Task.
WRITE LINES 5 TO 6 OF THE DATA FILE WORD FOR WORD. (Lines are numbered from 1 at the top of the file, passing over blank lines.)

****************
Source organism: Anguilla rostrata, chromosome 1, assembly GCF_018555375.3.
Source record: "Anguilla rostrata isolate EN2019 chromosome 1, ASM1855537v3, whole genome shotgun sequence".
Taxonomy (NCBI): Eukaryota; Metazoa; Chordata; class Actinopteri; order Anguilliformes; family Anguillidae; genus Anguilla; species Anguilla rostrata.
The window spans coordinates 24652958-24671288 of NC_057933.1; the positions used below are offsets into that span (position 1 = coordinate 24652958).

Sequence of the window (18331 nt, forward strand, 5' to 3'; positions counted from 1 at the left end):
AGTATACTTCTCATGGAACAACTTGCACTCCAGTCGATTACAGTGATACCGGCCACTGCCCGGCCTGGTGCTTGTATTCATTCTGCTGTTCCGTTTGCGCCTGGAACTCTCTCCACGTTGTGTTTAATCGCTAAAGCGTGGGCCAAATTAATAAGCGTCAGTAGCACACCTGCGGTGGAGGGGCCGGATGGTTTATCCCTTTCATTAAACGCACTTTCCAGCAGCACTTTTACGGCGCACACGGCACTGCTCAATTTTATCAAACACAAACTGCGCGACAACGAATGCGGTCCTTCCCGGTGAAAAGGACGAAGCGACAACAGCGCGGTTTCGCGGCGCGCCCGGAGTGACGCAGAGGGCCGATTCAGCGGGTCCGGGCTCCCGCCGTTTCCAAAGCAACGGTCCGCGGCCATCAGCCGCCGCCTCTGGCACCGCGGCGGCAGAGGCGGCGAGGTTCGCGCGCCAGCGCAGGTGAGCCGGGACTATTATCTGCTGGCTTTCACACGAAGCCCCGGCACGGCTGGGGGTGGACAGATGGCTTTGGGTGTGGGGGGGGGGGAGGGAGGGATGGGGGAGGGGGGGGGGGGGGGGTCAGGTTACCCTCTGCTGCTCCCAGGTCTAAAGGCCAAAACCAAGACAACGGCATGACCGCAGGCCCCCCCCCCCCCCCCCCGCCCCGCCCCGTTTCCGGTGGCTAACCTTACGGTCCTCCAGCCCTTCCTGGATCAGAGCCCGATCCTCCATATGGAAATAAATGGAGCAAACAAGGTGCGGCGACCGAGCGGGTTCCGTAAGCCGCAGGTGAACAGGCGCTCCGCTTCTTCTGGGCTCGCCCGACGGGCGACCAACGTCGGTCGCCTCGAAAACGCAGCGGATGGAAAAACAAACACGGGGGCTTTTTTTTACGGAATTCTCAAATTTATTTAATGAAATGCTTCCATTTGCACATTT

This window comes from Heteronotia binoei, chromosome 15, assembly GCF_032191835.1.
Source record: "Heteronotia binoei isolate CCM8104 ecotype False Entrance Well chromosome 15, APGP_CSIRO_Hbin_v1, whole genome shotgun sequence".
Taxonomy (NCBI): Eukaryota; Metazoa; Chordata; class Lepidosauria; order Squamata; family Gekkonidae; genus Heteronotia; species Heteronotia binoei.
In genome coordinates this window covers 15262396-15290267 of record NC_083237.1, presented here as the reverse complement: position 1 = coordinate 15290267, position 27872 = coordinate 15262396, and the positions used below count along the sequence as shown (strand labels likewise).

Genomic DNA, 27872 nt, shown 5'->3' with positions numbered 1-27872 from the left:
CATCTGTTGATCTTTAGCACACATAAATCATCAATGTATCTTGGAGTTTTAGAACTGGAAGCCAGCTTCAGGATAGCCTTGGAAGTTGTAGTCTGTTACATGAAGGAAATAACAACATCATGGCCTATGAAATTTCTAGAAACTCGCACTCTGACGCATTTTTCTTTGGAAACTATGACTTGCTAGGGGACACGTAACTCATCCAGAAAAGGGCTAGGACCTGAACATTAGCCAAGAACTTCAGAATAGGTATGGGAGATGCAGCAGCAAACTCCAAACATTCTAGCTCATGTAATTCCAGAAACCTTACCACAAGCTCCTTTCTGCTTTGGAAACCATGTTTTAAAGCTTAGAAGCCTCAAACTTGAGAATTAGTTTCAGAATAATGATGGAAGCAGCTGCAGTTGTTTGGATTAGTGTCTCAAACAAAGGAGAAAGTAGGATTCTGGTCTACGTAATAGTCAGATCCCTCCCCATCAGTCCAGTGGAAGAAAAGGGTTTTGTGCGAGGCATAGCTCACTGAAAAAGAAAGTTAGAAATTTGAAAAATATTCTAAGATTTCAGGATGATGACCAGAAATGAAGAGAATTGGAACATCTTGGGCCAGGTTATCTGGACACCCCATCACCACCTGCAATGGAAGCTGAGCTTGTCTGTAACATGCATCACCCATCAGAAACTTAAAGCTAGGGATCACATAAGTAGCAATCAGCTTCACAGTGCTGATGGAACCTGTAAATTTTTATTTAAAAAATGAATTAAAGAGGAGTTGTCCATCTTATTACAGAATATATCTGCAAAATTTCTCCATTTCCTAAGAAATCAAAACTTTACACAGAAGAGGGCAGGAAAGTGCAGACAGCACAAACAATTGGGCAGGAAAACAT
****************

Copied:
Sequence of the window (18331 nt, forward strand, 5' to 3'; positions counted from 1 at the left end):
AGTATACTTCTCATGGAACAACTTGCACTCCAGTCGATTACAGTGATACCGGCCACTGCCCGGCCTGGTGCTTGTATTCATTCTGCTGTTCCGTTTGCGCCTGGAACTCTCTCCACGTTGTGTTTAATCGCTAAAGCGTGGGCCAAATTAATAAGCGTCAGTAGCACACCTGCGGTGGAGGGGCCGGATGGTTTATCCCTTTCATTAAACGCACTTTCCAGCAGCACTTTTACGGCGCACACGGCACTGCTCAATTTTATCAAACACAAACTGCGCGACAACGAATGCGGTCCTTCCCGGTGAAAAGGACGAAGCGACAACAGCGCGGTTTCGCGGCGCGCCCGGAGTGACGCAGAGGGCCGATTCAGCGGGTCCGGGCTCCCGCCGTTTCCAAAGCAACGGTCCGCGGCCATCAGCCGCCGCCTCTGGCACCGCGGCGGCAGAGGCGGCGAGGTTCGCGCGCCAGCGCAGGTGAGCCGGGACTATTATCTGCTGGCTTTCACACGAAGCCCCGGCACGGCTGGGGGTGGACAGATGGCTTTGGGTGTGGGGGGGGGGGAGGGAGGGATGGGGGAGGGGGGGGGGGGGGGGTCAGGTTACCCTCTGCTGCTCCCAGGTCTAAAGGCCAAAACCAAGACAACGGCATGACCGCAGGCCCCCCCCCCCCCCCCCCGCCCCGCCCCGTTTCCGGTGGCTAACCTTACGGTCCTCCAGCCCTTCCTGGATCAGAGCCCGATCCTCCATATGGAAATAAATGGAGCAAACAAGGTGCGGCGACCGAGCGGGTTCCGTAAGCCGCAGGTGAACAGGCGCTCCGCTTCTTCTGGGCTCGCCCGACGGGCGACCAACGTCGGTCGCCTCGAAAACGCAGCGGATGGAAAAACAAACACGGGGGCTTTTTTTTACGGAATTCTCAAATTTATTTAATGAAATGCTTCCATTTGCACATTT